I had the pleasure this past summer of taking Historical Narrative workshop at the Norman Mailer Writers Colony at Provincetown, MA with Chuck Strozier. His comments about his work-in-progress, based on psychological interviews of New Yorkers concerning their 9/11 experiences, really aroused my enthusiasm for this book. So, here, for your enjoyment, is an interview with him about writing and about his new book! Cheers, Laura
How did you get interested in writing, Chuck?Almost as soon as I could read I began to write. In fact, writing has always intrigued me more than reading. In 4th grade I was absorbed with Jack London novels and fell in love with wolves, dogs, and all kinds of canines. I wrote a 40 page story about “King, The Story of a Dog” that my father typed up for me as I dictated from my scribbled pages. A novelist friend of my father (Billy Hagood) said when he read it that I would be a writer. It was a kind of blessing. More than once in school I had the curious experience of a teacher not liking an essay but giving me what the English call a left-handed compliment that it was well written.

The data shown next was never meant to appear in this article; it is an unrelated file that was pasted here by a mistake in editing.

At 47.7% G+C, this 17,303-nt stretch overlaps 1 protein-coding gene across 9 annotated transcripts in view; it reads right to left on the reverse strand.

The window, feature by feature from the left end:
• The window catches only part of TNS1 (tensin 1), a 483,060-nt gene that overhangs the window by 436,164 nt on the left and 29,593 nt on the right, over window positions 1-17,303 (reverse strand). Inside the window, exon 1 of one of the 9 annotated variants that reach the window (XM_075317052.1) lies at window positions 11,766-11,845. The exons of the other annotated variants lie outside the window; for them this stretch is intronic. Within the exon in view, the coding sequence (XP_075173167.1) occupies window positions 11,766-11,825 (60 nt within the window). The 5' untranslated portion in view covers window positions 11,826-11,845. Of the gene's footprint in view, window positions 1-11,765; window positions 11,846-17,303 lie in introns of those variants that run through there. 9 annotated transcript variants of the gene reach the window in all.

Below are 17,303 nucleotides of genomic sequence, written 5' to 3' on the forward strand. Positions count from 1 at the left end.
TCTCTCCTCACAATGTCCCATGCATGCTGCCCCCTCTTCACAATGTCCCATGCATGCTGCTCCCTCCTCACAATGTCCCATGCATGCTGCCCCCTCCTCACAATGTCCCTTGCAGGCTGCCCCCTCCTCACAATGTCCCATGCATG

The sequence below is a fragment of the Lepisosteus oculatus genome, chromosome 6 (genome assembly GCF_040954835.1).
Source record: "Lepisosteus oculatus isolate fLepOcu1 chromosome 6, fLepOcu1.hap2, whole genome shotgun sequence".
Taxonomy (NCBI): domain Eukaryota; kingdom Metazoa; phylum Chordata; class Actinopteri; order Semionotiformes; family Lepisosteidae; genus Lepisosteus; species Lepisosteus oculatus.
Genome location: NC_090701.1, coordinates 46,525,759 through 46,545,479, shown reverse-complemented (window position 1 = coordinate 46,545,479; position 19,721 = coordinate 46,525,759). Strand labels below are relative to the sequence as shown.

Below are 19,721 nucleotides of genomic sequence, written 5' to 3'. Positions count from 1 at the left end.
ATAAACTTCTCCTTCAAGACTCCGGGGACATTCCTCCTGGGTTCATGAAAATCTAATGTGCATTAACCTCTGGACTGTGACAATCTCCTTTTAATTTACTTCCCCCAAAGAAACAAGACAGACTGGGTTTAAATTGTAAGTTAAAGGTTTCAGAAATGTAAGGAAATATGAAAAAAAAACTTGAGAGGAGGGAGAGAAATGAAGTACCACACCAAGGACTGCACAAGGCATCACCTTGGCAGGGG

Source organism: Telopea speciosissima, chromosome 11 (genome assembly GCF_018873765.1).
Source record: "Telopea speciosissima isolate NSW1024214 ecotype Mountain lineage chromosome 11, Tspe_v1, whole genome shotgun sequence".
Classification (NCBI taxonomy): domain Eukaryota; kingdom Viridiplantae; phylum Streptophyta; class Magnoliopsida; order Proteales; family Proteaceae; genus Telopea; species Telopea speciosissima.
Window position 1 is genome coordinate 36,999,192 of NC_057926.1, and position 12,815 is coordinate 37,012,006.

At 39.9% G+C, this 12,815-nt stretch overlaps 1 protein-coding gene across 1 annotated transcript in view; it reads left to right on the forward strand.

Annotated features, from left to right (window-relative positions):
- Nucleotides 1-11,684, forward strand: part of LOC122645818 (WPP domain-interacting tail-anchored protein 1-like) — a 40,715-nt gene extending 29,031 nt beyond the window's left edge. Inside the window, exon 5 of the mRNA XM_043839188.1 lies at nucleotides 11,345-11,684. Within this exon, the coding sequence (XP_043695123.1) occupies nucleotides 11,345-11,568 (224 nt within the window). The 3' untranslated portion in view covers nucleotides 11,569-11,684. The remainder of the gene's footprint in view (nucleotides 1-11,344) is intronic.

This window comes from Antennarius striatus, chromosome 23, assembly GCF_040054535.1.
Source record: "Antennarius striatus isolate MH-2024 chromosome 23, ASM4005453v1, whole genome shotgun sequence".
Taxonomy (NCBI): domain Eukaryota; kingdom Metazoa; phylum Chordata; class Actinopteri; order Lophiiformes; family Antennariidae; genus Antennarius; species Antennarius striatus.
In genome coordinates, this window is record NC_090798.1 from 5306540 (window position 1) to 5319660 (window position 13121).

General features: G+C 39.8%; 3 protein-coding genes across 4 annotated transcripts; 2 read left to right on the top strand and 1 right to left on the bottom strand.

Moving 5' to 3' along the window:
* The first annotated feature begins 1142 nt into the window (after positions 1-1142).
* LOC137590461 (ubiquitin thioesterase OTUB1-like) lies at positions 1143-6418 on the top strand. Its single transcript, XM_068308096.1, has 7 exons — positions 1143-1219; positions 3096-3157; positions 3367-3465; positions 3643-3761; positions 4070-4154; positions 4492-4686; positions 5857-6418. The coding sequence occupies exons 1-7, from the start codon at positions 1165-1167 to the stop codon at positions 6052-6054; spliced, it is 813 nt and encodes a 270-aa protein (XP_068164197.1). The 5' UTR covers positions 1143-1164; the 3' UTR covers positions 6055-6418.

What was your first success?I think my story of “King.” My first adult success in writing came with the reception to my first book, a psychoanalytic study of Abraham Lincoln (Lincoln’s Quest for Union). It was 1982 and I was 38. The book was reviewed on the front page of the Times and called “surpassingly eloquent.” It was startling for me, and it changed my life.
How hard was it to persist writing the biography of Kohut in spite of family opposition? Did you put it aside and then go back later, or keep working sub rosa?That book took me 19 years to research and write (1982 to 2001), though, because of all the opposition I encountered from the family and many of his protective colleagues, I did do other projects along the way. There was, for example, a delay in the early 1990s in my gaining access to some crucial archival material. But there was nothing sub rosa about my work. I just pushed on, kept interviewing, talking about my work, learning more and thinking more deeply about what I knew. And, frankly, I found the gossip and mean-spiritedness steeled my resolve. I am stubborn in that way. It was a welcome vindication to have the book so well received.